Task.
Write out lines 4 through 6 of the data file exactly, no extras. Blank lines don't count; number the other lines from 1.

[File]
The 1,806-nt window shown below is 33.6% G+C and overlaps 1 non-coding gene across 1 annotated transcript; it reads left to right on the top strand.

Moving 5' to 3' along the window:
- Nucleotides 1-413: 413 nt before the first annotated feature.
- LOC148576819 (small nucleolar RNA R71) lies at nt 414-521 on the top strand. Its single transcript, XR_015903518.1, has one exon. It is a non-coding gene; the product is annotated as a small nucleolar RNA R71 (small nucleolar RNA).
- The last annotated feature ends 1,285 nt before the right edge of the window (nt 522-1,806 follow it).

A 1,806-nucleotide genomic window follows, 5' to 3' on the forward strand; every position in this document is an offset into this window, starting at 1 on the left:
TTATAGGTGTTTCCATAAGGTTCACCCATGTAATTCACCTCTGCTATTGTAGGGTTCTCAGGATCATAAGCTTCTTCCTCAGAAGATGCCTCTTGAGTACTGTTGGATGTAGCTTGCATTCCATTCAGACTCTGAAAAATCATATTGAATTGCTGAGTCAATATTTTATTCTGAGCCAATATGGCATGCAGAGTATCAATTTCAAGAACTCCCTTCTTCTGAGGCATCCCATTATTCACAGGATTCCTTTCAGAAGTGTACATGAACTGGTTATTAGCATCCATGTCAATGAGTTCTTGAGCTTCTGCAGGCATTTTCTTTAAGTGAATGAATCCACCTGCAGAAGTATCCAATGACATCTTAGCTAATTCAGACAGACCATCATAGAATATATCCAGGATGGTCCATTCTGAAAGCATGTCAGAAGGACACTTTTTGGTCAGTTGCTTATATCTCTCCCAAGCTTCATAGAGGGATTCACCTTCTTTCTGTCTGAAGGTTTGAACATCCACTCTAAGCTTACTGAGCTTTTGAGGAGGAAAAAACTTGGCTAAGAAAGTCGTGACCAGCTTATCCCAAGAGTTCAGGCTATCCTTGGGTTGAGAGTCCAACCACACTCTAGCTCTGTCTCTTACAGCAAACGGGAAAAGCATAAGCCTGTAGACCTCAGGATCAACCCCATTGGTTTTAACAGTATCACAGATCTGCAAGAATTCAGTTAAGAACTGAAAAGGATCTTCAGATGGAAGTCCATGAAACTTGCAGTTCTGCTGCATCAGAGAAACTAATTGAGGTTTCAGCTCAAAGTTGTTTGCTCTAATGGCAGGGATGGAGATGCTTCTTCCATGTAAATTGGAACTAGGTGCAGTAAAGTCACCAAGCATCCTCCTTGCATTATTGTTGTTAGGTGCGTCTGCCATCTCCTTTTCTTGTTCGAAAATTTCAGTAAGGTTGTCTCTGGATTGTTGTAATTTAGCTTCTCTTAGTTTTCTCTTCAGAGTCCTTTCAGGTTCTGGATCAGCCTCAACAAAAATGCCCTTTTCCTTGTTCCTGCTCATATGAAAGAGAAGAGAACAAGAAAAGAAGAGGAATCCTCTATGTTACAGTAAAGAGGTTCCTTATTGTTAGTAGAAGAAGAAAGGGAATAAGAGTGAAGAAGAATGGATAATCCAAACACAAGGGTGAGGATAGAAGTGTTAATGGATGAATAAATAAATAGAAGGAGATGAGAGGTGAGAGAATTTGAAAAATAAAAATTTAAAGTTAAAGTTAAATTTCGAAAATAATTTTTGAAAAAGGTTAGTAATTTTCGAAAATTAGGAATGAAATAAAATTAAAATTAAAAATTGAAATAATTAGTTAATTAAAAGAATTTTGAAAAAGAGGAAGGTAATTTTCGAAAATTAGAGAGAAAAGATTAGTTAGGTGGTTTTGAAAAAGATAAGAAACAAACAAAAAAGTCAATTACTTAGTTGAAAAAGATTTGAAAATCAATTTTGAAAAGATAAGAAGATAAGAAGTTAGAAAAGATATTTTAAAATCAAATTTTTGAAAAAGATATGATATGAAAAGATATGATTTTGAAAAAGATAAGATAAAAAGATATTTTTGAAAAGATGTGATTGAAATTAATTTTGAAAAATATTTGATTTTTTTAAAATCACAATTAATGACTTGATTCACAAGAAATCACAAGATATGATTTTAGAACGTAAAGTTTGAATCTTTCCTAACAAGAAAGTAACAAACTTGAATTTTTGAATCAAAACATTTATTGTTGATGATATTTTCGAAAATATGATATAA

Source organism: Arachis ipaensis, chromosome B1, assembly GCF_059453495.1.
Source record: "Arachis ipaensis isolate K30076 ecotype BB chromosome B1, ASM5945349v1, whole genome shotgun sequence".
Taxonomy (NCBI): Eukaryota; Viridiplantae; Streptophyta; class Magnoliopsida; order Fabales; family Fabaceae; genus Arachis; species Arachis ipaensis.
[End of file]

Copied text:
- LOC148576819 (small nucleolar RNA R71) lies at nt 414-521 on the top strand. Its single transcript, XR_015903518.1, has one exon. It is a non-coding gene; the product is annotated as a small nucleolar RNA R71 (small nucleolar RNA).
- The last annotated feature ends 1,285 nt before the right edge of the window (nt 522-1,806 follow it).

A 1,806-nucleotide genomic window follows, 5' to 3' on the forward strand; every position in this document is an offset into this window, starting at 1 on the left: